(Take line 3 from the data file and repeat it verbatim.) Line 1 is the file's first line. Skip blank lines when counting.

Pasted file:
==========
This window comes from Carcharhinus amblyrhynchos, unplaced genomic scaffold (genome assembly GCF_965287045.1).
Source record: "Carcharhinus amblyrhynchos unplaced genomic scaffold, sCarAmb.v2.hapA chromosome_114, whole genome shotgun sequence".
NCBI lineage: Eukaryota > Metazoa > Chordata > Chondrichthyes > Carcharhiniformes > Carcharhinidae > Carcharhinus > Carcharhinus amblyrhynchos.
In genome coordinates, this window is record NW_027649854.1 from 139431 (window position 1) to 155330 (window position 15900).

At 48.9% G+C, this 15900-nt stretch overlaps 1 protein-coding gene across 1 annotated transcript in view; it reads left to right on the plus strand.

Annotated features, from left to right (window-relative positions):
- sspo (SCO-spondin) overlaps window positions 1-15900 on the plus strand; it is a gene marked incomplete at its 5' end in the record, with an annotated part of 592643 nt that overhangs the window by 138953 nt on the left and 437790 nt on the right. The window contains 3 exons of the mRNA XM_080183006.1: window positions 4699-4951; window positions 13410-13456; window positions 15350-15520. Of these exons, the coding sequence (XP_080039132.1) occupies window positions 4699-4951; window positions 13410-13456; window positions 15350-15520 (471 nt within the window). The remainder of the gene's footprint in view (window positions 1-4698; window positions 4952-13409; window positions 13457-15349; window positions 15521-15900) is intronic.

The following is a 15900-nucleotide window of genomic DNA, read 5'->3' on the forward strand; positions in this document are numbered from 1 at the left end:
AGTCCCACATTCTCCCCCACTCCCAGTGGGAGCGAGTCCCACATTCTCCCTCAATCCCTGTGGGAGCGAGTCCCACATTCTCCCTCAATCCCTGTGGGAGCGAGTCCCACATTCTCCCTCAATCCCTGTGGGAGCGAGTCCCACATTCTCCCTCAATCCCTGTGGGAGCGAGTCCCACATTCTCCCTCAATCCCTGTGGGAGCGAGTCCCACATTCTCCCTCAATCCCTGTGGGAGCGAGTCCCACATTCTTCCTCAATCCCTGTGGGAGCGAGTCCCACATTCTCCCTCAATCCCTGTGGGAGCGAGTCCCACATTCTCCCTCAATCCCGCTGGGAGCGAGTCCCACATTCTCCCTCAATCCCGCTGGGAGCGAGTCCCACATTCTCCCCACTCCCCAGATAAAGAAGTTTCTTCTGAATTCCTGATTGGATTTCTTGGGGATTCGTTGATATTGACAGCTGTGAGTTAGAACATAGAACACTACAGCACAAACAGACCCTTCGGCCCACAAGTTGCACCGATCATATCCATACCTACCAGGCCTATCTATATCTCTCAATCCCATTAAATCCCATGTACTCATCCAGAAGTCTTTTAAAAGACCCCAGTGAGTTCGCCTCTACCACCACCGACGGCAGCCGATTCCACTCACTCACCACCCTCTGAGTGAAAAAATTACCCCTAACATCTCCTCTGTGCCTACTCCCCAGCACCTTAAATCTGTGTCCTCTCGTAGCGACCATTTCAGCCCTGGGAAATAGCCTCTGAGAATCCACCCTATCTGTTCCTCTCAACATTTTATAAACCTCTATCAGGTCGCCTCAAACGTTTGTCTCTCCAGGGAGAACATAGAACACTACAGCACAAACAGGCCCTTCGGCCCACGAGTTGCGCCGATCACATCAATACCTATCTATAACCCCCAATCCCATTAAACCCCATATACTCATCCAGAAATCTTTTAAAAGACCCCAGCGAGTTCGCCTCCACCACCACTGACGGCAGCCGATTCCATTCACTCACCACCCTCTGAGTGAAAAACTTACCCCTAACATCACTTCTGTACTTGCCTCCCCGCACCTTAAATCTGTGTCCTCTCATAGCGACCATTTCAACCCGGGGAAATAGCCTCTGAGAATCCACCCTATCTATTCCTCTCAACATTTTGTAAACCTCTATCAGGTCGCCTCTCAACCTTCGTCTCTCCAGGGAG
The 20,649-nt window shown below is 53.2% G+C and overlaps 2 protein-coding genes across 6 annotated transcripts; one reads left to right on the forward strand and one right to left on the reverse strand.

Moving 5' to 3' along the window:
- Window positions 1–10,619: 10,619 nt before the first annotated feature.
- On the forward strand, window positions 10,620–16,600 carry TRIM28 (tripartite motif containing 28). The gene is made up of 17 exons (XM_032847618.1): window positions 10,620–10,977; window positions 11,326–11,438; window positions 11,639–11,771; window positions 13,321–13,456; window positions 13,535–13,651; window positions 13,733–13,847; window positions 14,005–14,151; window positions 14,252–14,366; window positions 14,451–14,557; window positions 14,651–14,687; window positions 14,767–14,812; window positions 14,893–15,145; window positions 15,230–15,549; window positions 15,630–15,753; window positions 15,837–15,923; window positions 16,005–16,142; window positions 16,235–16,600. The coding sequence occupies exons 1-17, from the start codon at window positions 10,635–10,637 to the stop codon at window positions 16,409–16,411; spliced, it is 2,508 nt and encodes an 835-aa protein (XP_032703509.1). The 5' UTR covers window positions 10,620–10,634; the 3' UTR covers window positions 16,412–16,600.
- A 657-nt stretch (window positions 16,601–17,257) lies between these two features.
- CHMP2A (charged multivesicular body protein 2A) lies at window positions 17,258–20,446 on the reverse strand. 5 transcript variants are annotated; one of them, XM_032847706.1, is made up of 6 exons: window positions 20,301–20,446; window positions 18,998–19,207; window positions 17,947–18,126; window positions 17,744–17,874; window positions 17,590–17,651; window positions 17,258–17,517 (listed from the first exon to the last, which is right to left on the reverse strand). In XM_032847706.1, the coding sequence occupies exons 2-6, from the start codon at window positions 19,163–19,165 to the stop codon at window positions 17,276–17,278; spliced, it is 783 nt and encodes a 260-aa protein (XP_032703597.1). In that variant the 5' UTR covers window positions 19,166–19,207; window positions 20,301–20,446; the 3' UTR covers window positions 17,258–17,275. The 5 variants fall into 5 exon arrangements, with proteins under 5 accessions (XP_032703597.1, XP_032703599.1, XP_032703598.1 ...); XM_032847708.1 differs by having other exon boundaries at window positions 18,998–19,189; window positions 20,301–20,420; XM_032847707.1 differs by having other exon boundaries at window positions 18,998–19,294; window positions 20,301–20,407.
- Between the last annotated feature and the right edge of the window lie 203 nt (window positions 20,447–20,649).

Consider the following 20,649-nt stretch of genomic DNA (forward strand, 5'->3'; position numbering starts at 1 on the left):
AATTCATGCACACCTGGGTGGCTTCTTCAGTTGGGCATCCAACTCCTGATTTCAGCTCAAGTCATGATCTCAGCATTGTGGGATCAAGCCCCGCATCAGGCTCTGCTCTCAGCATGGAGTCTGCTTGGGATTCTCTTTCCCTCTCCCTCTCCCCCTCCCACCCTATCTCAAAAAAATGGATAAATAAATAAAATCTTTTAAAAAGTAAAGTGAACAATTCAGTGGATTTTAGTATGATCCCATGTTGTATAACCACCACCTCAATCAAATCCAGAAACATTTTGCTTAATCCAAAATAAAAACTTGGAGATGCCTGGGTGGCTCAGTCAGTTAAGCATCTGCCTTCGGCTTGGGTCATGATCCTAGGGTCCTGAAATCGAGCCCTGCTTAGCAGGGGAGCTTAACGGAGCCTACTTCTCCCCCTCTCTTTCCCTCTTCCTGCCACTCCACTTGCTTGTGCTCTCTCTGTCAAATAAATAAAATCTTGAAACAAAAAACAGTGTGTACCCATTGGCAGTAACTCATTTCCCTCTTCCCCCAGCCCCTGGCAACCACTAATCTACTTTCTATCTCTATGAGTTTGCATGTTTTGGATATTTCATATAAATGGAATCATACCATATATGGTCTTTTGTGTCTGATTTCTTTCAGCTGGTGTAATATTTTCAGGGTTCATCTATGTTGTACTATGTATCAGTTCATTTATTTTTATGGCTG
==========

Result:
NCBI lineage: Eukaryota > Metazoa > Chordata > Chondrichthyes > Carcharhiniformes > Carcharhinidae > Carcharhinus > Carcharhinus amblyrhynchos.